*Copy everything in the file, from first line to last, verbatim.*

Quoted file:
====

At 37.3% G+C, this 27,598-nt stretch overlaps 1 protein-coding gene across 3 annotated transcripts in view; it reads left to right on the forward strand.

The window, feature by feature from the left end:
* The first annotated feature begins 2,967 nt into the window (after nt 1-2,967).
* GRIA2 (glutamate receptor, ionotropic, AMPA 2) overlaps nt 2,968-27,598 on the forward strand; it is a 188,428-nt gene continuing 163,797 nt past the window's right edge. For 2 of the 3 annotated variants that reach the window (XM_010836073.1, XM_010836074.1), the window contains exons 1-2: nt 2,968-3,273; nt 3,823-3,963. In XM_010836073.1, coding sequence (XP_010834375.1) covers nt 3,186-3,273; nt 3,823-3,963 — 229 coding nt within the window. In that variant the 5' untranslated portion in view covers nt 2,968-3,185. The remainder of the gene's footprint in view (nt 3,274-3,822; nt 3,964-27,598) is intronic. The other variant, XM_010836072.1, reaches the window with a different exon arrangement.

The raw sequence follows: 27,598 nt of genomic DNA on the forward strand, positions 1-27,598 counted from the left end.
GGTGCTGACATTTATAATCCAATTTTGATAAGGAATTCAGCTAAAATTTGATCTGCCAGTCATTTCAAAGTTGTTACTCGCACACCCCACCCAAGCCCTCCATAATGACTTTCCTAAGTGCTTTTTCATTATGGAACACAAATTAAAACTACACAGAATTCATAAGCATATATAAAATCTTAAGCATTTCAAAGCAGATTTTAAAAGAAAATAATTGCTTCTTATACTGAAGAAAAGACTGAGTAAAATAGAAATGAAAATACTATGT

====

At 37.3% G+C, this 27,598-nt stretch overlaps 1 protein-coding gene across 3 annotated transcripts in view; it reads left to right on the forward strand.

The window, feature by feature from the left end:
* The first annotated feature begins 2,967 nt into the window (after nt 1-2,967).
* GRIA2 (glutamate receptor, ionotropic, AMPA 2) overlaps nt 2,968-27,598 on the forward strand; it is a 188,428-nt gene continuing 163,797 nt past the window's right edge. For 2 of the 3 annotated variants that reach the window (XM_010836073.1, XM_010836074.1), the window contains exons 1-2: nt 2,968-3,273; nt 3,823-3,963. In XM_010836073.1, coding sequence (XP_010834375.1) covers nt 3,186-3,273; nt 3,823-3,963 — 229 coding nt within the window. In that variant the 5' untranslated portion in view covers nt 2,968-3,185. The remainder of the gene's footprint in view (nt 3,274-3,822; nt 3,964-27,598) is intronic. The other variant, XM_010836072.1, reaches the window with a different exon arrangement.

The raw sequence follows: 27,598 nt of genomic DNA on the forward strand, positions 1-27,598 counted from the left end.
GGTGCTGACATTTATAATCCAATTTTGATAAGGAATTCAGCTAAAATTTGATCTGCCAGTCATTTCAAAGTTGTTACTCGCACACCCCACCCAAGCCCTCCATAATGACTTTCCTAAGTGCTTTTTCATTATGGAACACAAATTAAAACTACACAGAATTCATAAGCATATATAAAATCTTAAGCATTTCAAAGCAGATTTTAAAAGAAAATAATTGCTTCTTATACTGAAGAAAAGACTGAGTAAAATAGAAATGAAAATACTATGT